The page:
Last night as I was laying in bed waiting to fall asleep and for some reason my mind kept wondering over the idea of code comments.
You know those things that developers are supposed to put into their code to help 'document' it?
Over the years I've had a chance to pour through lots and lots of other developer's code, and so I think it's pretty fair for me to say that not all comments are equal!
First, I hope that I don't have to spend too much effort convincing anyone that commenting your code in general is a worthwhile, and good thing to do.
So before I go into my little rant, I should say that some comments are better than no comments - usually.
Still, it seems like a lot of developers don't spend enough time actually thinking about what type of comments to leave before they type the things out. I often see things like this generic example:
# Print the name 10 times
for i in range(0, 10):
Seems logical enough right?
But think about it a few seconds more.
That type of comment tells me what the code does.
Don't you think it's safe to assume that if I'm looking at a file with this code in it, I probably know the source language well enough to determine what the code does?
If this code was done by a newbie to the language, then sure this type of comment will at least help us find and fix syntax errors - but that's about it.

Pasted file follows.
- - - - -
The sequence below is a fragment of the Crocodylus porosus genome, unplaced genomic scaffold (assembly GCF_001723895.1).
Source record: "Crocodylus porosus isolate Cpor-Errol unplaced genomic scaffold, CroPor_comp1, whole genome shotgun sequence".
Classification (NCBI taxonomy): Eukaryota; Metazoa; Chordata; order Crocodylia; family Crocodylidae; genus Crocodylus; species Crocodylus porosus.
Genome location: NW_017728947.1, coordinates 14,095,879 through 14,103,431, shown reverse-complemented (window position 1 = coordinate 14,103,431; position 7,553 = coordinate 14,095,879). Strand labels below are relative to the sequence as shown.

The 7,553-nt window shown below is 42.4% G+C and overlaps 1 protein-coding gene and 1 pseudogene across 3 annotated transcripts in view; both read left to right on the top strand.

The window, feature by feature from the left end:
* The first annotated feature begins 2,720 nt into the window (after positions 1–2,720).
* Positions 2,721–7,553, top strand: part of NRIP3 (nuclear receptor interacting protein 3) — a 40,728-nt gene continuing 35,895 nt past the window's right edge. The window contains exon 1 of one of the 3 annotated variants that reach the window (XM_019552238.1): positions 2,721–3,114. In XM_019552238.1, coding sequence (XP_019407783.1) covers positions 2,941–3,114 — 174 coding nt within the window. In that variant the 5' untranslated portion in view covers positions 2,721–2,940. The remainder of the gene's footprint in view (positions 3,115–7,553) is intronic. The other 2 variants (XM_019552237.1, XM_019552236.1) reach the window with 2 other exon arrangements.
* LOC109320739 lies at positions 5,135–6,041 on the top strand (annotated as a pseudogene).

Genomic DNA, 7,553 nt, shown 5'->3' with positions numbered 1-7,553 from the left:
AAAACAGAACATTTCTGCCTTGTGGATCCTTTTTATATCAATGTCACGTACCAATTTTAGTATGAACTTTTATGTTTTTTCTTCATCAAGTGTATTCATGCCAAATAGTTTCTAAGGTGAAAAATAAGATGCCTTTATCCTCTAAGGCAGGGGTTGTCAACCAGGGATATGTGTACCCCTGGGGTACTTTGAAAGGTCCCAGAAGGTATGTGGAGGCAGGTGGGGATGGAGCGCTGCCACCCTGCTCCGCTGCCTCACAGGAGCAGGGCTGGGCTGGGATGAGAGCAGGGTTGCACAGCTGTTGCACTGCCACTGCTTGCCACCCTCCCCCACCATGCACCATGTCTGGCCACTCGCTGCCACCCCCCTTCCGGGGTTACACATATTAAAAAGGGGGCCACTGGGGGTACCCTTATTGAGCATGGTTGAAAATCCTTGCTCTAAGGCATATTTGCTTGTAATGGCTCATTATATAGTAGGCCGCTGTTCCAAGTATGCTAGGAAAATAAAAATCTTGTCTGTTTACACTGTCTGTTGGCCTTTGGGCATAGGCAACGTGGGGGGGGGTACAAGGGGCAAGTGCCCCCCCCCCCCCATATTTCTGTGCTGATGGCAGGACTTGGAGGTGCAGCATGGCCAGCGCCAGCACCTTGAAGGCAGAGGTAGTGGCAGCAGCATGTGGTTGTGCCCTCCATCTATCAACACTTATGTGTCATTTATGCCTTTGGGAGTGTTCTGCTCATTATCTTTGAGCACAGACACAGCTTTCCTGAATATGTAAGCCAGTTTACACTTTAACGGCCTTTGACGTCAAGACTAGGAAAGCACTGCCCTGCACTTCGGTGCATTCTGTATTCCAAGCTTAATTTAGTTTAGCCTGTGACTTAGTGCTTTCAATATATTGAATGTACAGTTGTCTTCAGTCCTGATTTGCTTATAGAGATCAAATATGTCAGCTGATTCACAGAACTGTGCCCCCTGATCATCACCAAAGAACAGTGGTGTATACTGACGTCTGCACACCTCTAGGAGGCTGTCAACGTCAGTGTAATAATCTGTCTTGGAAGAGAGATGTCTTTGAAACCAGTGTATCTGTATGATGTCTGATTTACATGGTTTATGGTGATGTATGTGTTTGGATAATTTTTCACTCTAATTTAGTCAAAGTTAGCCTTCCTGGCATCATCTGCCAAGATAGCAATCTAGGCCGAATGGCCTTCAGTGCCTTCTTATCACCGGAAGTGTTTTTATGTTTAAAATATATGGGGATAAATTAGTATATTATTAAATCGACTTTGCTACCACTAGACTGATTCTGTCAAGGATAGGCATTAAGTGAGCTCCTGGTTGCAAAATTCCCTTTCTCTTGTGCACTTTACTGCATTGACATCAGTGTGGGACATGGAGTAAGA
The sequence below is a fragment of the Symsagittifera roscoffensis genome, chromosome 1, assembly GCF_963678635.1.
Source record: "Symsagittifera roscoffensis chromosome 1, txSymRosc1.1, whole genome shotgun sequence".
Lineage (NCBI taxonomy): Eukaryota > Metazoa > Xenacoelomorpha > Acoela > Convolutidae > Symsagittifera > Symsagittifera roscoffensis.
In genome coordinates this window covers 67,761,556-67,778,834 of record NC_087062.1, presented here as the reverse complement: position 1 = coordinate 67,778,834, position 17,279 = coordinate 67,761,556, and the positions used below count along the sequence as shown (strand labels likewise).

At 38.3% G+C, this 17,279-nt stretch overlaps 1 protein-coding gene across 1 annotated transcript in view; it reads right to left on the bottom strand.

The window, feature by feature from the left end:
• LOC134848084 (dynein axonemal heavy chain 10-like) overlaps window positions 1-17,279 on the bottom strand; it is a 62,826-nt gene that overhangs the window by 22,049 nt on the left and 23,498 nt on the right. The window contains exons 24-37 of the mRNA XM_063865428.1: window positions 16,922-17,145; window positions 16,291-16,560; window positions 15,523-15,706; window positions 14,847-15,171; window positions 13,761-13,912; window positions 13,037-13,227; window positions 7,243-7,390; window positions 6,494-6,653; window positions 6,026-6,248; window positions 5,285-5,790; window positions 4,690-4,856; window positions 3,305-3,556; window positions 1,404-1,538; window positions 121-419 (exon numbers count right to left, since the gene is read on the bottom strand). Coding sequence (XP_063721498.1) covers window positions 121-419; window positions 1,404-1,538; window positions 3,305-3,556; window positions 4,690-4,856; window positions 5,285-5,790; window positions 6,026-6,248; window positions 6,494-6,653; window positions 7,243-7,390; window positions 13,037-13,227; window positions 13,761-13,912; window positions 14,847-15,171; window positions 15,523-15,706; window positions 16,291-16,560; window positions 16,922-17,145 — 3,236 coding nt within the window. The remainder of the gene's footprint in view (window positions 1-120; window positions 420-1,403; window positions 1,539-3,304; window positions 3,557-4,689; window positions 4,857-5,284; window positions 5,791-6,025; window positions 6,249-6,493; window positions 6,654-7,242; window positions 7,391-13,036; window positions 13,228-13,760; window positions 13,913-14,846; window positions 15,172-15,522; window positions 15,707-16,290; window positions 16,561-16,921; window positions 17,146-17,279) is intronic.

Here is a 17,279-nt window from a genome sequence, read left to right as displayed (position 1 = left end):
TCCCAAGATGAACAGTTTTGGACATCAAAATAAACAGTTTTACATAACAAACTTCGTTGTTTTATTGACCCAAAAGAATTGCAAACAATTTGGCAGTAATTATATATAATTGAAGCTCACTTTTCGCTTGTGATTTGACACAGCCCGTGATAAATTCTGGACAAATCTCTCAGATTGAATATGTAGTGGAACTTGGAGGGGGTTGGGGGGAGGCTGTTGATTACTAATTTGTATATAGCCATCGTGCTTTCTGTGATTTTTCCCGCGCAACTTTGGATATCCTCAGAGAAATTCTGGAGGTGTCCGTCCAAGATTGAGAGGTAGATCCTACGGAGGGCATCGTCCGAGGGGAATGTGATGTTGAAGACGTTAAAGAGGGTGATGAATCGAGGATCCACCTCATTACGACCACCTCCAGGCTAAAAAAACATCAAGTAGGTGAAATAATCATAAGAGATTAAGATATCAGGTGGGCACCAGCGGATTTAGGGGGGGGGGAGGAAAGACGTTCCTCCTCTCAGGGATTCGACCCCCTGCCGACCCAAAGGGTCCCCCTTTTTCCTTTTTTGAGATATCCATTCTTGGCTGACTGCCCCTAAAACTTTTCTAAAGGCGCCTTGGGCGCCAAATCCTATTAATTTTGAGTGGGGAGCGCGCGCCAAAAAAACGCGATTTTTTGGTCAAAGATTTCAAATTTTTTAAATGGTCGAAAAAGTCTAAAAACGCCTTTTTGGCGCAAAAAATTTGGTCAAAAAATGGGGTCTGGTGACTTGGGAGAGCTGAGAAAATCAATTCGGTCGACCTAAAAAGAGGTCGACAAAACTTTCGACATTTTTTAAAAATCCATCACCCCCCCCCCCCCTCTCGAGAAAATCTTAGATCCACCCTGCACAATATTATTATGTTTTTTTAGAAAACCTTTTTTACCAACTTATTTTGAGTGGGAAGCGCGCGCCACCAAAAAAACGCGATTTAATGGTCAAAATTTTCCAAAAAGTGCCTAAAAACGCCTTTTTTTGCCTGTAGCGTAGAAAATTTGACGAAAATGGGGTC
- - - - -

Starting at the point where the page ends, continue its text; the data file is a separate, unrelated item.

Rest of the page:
It doesn't help is to know if the logic is 'sane'.
It doesn't help us to know how it fits into the larger picture of our business or app or whatever.
In short it doesn't really help us much at all.
What I think developers need to do with their comments is focus more on answering the 'so that?' question.
With our example again:
# print the name 10 times so we can fill the screen with our name
for i in range(0, 10):
Something like becomes a lot more useful when you (or another developer) come back around to the code days, months, or even years later.
It points out logic errors a lot more (for example are we sure that ten lines is always going to fill out our screen?).
It also gives us a better (although not really complete) picture of our overall application.
If, down the road, we needed to make changes to this code for some reason - say we wanted to use it for another feature that needs the screen filled - we now can gleam the purpose of the code from the comment.
Not just what it does, but what it's intended to do.
This will help us to know just what 'other' things we need to keep in mind before we change the code.
I know it sounds like a small little, nit-picky thing to rant about but in the real world of production code (where files can explode to thousands of lines of code, and be spread across hundreds of files, functions, classes, etc.) a simple addition of adding the 'so' to your comments can mean the difference between a flexible, manageable, maintainable system and no-meat, no-cheese, no-fun spaghetti system of code!
So, answer the so. Please.